1994: Autoboy Luna - Along with the Juno (coming up next), the Autoboy Luna is arguably one of the most suited cameras in the entire Autoboy range when it comes to general travel. Sporting a 28-70mm f5.6-7.8 zoom lens and a 100% automatic body to take care of the rest, it's everything you want when you're not fussed on having all that much. One particularly interesting aspect of the Autoboy Luna is the way the autofocus adjusts to the focal length set by the camera. In short, the 3-point Smart Autofocus system features high-precision Ai-AF which adjusts the near-infrared beam angle pending the focal length of the camera, increasing the accuracy of the autofocus (meaning less 'damn it' moments when reviewing your final images). The technology is by no means exclusive to the Luna, however it's a large selling point for the camera and a key focal point in the Canon Camera Museum, accompanied by additional focus specs that include pre-focus and close-up warning functions. All in all, most of the Autoboy range will hit focus with relative consistency, though it seems Canon really honed in on the bits and pieces to make sure everything was covered in the Luna release. Sharp shooter, indeed.

1995: Autoboy Juno - With a 38-60mm f/4.5-6.7 lens, the primary selling point of the Autoboy Juno is found in the ergonomics. Like most of the range, it does everything with relative ease, doesn't let you down (not very often, at least) and it has more than enough functions for the average user. The kicker with the Juno is the nice protective casing, just how easy it can slide into your pocket, and the fact it is undoubtedly one of the best travel cameras in the Autoboy range. The lens is great and will fit a variety of applications, despite the fact it doesn't have the depth of zoom that some Autoboy models do. Meh; it's wide, and that's what you want for travel photography anyway. Trust us on this one.

1996: Autoboy F XL - This little gem is great because it's one of the few Autoboy models that has a prime lens. As great as zoom is, there's merit in a strong prime, and the wide-angle glass on this silver bullet is exactly what you want if you're comfortable in your focal length. Utilising a 32mm f3.5 lens - which is arguably a pretty ideal setup for a camera of this sought - the Autoboy F XL adds in all the automation that's standard across the range, multiple flash modes (red-eye reduction, suppressed and slow-synch), DX-code reading and automatic film advance and rewind. In short, it's a in-and-out camera, always ready to go and capable of consistently getting the shot. If you can give up zoom (which most of us can), look long and hard at this little gem.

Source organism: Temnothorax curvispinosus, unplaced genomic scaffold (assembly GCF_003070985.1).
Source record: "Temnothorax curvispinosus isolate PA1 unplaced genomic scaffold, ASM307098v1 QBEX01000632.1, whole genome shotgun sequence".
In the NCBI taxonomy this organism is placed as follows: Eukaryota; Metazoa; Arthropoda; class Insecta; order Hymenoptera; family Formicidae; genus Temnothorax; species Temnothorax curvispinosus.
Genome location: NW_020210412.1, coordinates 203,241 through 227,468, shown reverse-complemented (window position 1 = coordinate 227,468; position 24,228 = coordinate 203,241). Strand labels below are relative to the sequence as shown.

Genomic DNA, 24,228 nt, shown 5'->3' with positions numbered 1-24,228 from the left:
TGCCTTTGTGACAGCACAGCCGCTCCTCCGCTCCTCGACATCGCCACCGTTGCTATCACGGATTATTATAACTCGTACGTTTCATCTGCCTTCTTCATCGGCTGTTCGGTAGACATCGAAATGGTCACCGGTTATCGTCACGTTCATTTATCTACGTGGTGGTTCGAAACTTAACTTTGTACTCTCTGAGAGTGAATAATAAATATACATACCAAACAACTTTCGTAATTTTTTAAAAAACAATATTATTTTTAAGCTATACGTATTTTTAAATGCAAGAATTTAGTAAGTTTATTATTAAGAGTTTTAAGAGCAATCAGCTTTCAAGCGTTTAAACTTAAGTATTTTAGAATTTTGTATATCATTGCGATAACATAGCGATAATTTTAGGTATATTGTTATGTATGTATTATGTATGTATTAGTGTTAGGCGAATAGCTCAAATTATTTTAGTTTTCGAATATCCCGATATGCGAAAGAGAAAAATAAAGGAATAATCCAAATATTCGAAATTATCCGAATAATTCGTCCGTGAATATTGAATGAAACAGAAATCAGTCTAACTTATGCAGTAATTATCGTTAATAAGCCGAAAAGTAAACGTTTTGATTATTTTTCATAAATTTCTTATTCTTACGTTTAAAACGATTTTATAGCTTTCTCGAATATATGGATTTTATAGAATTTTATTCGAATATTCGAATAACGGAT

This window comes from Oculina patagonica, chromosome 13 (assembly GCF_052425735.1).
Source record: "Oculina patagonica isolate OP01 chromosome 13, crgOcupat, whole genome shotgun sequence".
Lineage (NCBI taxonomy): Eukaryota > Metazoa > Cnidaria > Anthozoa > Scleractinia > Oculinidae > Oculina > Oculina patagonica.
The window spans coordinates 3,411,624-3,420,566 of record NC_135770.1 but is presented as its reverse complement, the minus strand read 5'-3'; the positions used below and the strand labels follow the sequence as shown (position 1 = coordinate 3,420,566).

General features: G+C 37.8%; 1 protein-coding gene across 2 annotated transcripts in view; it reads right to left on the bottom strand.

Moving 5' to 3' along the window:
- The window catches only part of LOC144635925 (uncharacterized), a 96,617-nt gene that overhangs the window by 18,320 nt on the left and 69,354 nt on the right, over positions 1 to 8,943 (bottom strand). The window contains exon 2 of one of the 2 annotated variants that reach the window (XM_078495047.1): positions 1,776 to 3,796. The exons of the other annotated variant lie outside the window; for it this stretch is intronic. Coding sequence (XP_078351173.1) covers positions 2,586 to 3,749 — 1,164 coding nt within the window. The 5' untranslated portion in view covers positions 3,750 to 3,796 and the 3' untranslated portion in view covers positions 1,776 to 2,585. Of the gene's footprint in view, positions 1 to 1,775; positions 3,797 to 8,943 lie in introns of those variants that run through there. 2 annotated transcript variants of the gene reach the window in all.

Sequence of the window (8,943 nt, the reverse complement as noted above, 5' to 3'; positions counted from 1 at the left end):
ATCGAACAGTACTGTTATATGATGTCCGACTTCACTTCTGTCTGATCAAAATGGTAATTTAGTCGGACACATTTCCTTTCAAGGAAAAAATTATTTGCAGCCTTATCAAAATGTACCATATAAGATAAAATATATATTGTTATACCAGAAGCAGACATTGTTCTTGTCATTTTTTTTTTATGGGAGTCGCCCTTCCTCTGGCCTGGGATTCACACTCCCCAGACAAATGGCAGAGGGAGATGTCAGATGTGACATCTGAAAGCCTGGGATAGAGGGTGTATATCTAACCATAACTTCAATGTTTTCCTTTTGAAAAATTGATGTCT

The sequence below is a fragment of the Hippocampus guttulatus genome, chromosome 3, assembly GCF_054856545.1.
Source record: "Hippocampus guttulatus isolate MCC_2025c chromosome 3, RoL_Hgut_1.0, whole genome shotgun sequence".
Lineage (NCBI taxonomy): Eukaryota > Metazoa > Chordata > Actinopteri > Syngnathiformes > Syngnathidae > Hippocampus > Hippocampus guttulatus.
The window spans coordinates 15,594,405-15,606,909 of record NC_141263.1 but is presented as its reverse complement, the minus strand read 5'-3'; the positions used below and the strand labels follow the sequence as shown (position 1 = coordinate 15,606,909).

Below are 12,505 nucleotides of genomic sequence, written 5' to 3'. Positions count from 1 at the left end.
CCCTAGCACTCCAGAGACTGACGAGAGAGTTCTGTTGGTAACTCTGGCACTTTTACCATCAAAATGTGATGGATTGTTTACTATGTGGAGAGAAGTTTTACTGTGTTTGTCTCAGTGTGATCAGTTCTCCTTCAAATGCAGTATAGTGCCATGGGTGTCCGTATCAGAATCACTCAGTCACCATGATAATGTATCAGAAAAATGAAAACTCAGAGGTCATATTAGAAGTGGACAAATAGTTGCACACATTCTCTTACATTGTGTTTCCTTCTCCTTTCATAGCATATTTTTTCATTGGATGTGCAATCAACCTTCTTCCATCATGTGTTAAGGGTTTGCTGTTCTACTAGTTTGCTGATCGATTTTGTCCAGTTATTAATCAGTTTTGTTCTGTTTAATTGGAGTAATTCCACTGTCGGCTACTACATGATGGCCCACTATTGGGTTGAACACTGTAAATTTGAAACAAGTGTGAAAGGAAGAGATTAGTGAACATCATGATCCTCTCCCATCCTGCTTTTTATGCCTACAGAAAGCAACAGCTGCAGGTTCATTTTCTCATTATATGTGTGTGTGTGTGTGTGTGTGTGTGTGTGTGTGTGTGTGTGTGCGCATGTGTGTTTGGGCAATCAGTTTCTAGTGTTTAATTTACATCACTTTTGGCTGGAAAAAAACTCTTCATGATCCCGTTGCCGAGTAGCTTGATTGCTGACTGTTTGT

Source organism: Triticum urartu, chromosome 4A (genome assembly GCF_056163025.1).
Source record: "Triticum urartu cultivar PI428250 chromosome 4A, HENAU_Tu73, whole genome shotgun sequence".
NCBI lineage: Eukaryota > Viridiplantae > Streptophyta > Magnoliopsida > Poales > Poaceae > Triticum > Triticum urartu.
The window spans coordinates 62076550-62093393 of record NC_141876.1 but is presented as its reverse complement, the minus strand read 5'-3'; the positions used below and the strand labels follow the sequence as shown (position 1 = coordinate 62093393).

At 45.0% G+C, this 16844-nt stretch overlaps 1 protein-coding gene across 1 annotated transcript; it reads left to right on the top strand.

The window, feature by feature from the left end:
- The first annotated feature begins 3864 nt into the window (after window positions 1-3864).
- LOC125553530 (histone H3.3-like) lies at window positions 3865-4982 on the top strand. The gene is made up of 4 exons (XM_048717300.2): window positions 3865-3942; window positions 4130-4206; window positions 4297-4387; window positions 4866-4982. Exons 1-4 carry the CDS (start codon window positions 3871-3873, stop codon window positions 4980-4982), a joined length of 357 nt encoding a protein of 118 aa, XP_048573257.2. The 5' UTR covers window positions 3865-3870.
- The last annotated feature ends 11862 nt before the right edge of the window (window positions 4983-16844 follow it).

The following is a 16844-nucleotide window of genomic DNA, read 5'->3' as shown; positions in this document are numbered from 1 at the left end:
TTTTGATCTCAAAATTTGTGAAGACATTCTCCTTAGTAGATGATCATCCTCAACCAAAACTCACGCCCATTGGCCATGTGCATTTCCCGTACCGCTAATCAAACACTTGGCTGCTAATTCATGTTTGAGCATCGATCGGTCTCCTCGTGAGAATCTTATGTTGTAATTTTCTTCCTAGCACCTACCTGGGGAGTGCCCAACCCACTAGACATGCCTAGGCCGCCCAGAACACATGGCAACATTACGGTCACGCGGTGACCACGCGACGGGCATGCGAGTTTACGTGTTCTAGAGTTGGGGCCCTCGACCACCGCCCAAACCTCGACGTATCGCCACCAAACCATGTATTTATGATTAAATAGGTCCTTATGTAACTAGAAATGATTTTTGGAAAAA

1999: Autoboy 120 - Feature-packed is the easiest way to describe this bad boy. It doesn't look conventional (especially not for a camera released pre-2000s) and it might weird some people out, but from a technical standpoint it's got a whole lot to give for anyone willing to give it a run. First, the huge depth in the 38-120mm f4.5-10.9 lens (which includes panorama functionality) gives the user a whole heap to play with when wielding the silver compact. With a close-up mode allowing a focusing distance of 0.43m, the spread from under half a meter right through to infinity is just as impressive. The autofocus runs of one-shot AF and servo AF modes, with a bright green light telling you when you've hit the money (and a somewhat worrying, flashing light telling you when you haven't). The list goes on, and the Canon Museum is proud to tout every last bit of it, so if you want to know more, this might be the way.

2000: Autoboy EPO - There is no doubt the Autoboy EPO is in the highest tier when compared to the rest of the Autoboy range. From its wide 28mm focal length, right through to its 90mm tele (with an aperture variable of f4.5-9.9), it's extremely dynamic from the get go. From heavily protruded to fully retracted and tucked behind a beautiful and clean clamshell cover (following in the Olympus XA and Olympus MJU footsteps), the lens is sharp and dependable across the board. The 'pop up' style flash can be momentarily disabled simply by closing it, meaning that when the lens is retracted the the flash is down, the camera is a fairly sturdy mechanical turtle. Beyond that, the rear of the camera plays host to an LCD screen adorned with a large selection wheel that helps the user toggle between a number of operational modes: auto, spot, focus/metering, night shot, portrait, macro, real-time shutter and personal. All of them provide a unique function, though one could argue that a degree of excess is present whenever you glance at the camera from behind. All of the mode specific functions can be read about here, though we will say the combination of everything above, combined with all the Autoboy trimmings we've come to love, the Autoboy EPO brings a huge amount to the table and sets it out well.

And that brings an end to our Autoboy dissection. Hope you enjoyed!To make your blog an effective sales machine, integrate your product into your content in a way that doesn’t scream BUY, BUY, BUY. Here are five steps to provide relevant information and eye-candy to lure readers in and help convert blog posts to sales receipts.